General Electric is wooing Silicon Valley to an extraordinary degree, as it realizes the importance of software as a means of greatly expanding productivity in its business groups, and in those of its customers.
At a recent event in San Francisco GE organized a half-day conference for media and analysts on the theme of the "Industrial Internet."
A giant GE jet engine dominated the stage as Jeff Immelt, CEO of GE debated with top venture capitalist, Marc Andreessen, about future trends, moderated by Chris Anderson the former editor of Wired magazine.
It was held at Dogpatch Studio, a symbolic location in the heart of San Francisco’s startup community.
The giant corporation has gone to great lengths over the past year to build a large local presence by establishing the headquarters of a new division, GE Global Software in San Ramon, with more than 400 software engineers and with plans to double those numbers. [I interviewed Bill Ruh, head of GE Software in early September.]
Its goal is to develop software to help its businesses groups and their customers become more efficient, productive, and lower their cost of operations. And to partner with local firms.
On stage, Mr Immelt said that GE had to come to Silicon Valley, “Because that’s where the best software engineers are.” He said that the massive scale of the Industrial Internet and its future needs, means that GE can’t do it alone and it must partner with others.
In the discussion with Mr Anderson and Mr Andreessen, Mr Immelt said that GE wants to tap into local expertise in two ways. One, is to hire engineers to work on key problems that it knows about, the other is to partner with startups that can show GE what it “doesn’t know.”
The ever present subject of big data was raised and Mr Immelt pointed to the giant jet engine on stage as an example of how massive amounts of sensor data could help make aircraft more efficient, less polluting, and help hard-pressed airlines make money.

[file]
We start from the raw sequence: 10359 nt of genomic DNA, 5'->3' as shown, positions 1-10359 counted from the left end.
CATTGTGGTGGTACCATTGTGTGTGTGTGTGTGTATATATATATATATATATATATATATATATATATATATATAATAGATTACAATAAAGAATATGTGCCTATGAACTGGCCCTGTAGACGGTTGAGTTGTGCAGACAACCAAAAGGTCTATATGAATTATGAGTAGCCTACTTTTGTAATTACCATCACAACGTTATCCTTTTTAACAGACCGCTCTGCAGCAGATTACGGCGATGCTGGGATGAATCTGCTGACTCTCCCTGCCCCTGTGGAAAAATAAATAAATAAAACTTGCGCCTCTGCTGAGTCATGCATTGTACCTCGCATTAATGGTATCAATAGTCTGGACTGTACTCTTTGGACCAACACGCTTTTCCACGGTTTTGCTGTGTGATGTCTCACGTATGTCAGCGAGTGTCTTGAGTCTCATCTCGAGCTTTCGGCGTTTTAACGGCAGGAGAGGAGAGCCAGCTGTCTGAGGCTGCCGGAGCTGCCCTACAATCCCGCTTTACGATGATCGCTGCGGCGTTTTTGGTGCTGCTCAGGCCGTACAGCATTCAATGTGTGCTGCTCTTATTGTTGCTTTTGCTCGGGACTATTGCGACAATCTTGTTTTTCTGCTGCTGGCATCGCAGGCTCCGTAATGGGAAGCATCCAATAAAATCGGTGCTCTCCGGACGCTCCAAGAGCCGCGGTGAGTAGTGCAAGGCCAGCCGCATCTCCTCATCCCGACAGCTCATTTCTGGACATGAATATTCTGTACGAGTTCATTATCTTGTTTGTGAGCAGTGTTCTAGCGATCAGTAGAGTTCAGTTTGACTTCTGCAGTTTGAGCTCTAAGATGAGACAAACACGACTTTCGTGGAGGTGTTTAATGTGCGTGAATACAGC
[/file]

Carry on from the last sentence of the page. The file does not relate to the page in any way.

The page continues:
Manufacturing is cool again…
He said that manufacturing was back, that it was cool to be a manufacturer again. But despite his praising of software and its importance to the future of GE, he couldn’t resist a dig at software startups.
As the panel discussed disruption and Mr Andreessen’s Wall Street Journal op-ed piece in August, Why Software Is Eating the World, Mr Immelt pointed out that software ventures would be disrupted too, not just traditional industries.
During a break, I spoke with Mr Immelt and asked him how can startups work with a giant like GE? “We have a whole team set up for that in San Ramon, they just need to get in touch with them,” he said.
In terms of software being disrupted, he said that a couple of people in a garage can start a software company but you can’t just become a jet engine manufacturer, you would need decades of manufacturing experience to disrupt that industry.
GE sees a future where massive numbers of sensors linked with control mechanisms, will transform manufacturing and industrial processes of all types, through new software technologies, and the application of sophisticated analytics and predictive algorithms.
Will Silicon Valley startups be able to help GE? The Industrial Internet will require a lot of specialized domain knowledge in manufacturing and industrial operations which is not a strong suit for the majority of Silicon Valley startups, which tend to focus on consumer web services and enterprise IT applications.
But the newly formed GE Software is born and bred here which is a good move, and it’s headed by Bill Ruh (below) a former senior executive at Cisco Systems, who knows the Silicon Valley culture very well.
GE should also consider a strategy employed by IBM, which has regular meetings with VCs about the type of technologies it would like to see developed. This helps the VCs decide which types of startups to fund and possibly sell to IBM at some point in the future. A couple of well publicized startup acquisitions by GE would quickly get the attention of the local VC community.
GE still has a lot of work ahead in its efforts to engage the Silicon Valley innovation engine and have it understand the types of problems it is grappling with. And it has to make it as easy as possible for startups to be able to collaborate with its key business groups.
Most young companies are very narrowly focused and it takes repeated attempts to get their attention. It might take a few more high profile visits from Mr Immelt, who has a rockstar Steve Jobs type of charisma, in order to hammer home the message that GE is here in Silicon Valley and is serious about playing a large role in its startup communities.
(All photos: Tom Foremski.)
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